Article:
I see that the New Yorker article by surgeon/author/professor Atul Gawande about the morality—and legality—of solitary confinement in American prisons has picked up a lot of notice over the weekend.
For instance, Gawande was interviewed by NPR here.
And attorney Doug Berman over at Sentencing, Law and Policy wonders why there have not been more Constitutional challenges about the Segregated Housing Units—the SHUs—in the nation’s prisons. He writes:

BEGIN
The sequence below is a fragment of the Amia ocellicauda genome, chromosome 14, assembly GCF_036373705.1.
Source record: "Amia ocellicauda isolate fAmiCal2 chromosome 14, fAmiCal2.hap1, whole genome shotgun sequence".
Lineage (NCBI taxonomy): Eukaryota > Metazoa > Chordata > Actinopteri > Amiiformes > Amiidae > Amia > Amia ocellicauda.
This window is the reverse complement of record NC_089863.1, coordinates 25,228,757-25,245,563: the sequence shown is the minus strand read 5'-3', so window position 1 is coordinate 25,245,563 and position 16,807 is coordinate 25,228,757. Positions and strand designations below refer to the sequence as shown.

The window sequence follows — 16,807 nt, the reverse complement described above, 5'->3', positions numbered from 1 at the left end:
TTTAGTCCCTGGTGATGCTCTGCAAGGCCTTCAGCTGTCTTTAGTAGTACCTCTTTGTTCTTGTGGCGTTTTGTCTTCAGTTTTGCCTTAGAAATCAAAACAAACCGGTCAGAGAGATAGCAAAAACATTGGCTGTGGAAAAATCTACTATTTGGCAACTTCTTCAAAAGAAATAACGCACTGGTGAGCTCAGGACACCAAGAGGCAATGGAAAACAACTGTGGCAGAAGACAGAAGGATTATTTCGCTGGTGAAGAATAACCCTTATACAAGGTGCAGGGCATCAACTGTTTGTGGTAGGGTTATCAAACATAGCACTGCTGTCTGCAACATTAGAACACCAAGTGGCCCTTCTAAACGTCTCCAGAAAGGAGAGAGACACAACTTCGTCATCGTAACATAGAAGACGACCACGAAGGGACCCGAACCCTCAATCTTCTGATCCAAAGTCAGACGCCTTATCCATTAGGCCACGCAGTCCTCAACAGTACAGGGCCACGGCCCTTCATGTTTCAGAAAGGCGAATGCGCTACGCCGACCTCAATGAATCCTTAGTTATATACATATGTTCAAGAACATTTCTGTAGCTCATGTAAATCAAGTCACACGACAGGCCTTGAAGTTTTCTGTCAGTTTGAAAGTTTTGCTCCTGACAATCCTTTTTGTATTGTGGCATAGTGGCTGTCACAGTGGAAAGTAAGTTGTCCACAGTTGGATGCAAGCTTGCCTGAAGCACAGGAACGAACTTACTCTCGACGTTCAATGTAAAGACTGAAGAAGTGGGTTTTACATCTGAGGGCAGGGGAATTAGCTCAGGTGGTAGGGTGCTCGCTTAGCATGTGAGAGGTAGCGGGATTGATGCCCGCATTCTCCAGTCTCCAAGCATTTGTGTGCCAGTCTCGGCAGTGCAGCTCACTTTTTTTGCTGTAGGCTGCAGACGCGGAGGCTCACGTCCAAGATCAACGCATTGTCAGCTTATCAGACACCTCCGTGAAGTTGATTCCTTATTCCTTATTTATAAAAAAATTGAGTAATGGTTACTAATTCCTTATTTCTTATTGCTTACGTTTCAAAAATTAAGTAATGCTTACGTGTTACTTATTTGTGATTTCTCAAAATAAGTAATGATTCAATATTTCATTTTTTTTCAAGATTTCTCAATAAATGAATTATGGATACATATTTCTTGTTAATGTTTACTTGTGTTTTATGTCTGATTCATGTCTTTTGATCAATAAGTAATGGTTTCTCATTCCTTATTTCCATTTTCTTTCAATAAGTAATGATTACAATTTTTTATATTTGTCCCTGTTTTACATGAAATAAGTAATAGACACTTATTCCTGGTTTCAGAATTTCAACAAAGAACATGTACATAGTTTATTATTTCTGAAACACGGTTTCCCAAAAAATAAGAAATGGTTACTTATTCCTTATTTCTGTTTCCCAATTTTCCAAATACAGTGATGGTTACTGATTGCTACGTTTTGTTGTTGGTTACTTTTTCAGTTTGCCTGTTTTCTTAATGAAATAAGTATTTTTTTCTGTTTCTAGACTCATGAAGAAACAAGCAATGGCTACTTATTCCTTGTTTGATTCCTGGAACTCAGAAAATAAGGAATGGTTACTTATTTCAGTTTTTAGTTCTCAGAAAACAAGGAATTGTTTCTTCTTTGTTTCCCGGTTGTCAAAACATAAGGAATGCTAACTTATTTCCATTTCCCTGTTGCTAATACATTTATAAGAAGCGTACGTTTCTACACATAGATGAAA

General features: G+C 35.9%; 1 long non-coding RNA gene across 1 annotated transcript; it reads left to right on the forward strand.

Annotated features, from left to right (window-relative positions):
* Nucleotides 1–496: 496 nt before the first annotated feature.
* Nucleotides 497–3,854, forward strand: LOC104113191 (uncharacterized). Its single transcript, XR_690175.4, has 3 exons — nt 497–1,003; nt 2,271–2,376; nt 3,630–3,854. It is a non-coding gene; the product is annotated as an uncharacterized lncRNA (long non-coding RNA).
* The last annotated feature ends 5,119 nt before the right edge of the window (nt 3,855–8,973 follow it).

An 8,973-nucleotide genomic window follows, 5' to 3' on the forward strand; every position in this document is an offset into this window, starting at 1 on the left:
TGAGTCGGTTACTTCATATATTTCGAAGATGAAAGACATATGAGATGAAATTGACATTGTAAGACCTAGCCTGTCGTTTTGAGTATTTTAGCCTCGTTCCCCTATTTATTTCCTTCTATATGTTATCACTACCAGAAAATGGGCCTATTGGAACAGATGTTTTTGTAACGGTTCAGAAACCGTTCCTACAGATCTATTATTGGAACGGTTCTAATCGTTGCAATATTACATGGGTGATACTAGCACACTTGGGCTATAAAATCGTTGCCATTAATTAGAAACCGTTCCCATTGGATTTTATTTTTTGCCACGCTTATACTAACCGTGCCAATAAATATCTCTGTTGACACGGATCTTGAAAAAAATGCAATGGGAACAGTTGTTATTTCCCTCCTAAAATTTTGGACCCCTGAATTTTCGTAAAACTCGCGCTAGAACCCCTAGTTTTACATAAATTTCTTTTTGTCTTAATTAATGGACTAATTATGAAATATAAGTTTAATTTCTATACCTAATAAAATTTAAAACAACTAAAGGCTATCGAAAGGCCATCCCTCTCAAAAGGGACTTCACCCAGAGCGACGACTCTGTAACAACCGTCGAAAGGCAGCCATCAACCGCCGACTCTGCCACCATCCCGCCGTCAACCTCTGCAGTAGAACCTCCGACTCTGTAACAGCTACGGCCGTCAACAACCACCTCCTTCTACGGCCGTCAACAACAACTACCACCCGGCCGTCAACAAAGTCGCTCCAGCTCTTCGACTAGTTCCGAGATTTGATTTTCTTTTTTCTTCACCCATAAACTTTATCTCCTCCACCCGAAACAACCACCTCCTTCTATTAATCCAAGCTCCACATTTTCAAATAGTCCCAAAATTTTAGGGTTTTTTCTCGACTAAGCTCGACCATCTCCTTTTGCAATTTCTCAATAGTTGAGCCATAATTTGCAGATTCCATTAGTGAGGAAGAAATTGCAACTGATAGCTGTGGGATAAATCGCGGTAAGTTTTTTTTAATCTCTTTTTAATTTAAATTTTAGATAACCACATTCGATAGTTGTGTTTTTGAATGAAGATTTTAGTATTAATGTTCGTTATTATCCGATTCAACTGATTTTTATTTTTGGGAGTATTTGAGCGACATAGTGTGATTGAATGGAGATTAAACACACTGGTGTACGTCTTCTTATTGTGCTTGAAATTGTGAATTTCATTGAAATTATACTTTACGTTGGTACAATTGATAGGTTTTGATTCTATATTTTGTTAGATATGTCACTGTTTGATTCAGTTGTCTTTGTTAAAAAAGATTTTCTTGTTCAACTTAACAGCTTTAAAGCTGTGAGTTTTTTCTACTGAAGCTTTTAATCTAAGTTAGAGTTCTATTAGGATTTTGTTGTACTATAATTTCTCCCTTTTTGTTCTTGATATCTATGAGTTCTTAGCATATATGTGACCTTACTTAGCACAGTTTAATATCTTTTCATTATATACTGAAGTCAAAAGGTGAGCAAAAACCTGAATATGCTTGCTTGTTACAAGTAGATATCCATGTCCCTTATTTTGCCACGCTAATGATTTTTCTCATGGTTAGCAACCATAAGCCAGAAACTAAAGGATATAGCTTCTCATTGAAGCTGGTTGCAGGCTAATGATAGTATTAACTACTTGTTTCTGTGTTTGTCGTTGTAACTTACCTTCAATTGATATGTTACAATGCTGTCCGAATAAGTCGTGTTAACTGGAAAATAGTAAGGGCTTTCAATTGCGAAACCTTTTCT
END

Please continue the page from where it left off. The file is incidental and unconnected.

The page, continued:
The article’s efforts to draw parallels in this last paragraph to segregation and GTMO help spotlight my own belief that constitutional lawyers and policy policy groups have been complicit, at least indirectly, in the growth of solitary confinement in prison nation. A generation ago, many civil rights lawyers and policy policy groups attacked segregation through constitutional court battles. And, in modern times, many lawyers and public policy groups have be actively attacking GTMO, as well as just about every aspect of the death penalty. But, while a few hundred accused terrorists and murderers have lots and lots of constitutional lawyers and activists running to court on their behalf, many thousands of lesser criminals confined to the hellhole of supermax prisons languish with very few persons even thinking about their plight, let alone fighting in court on their behalf.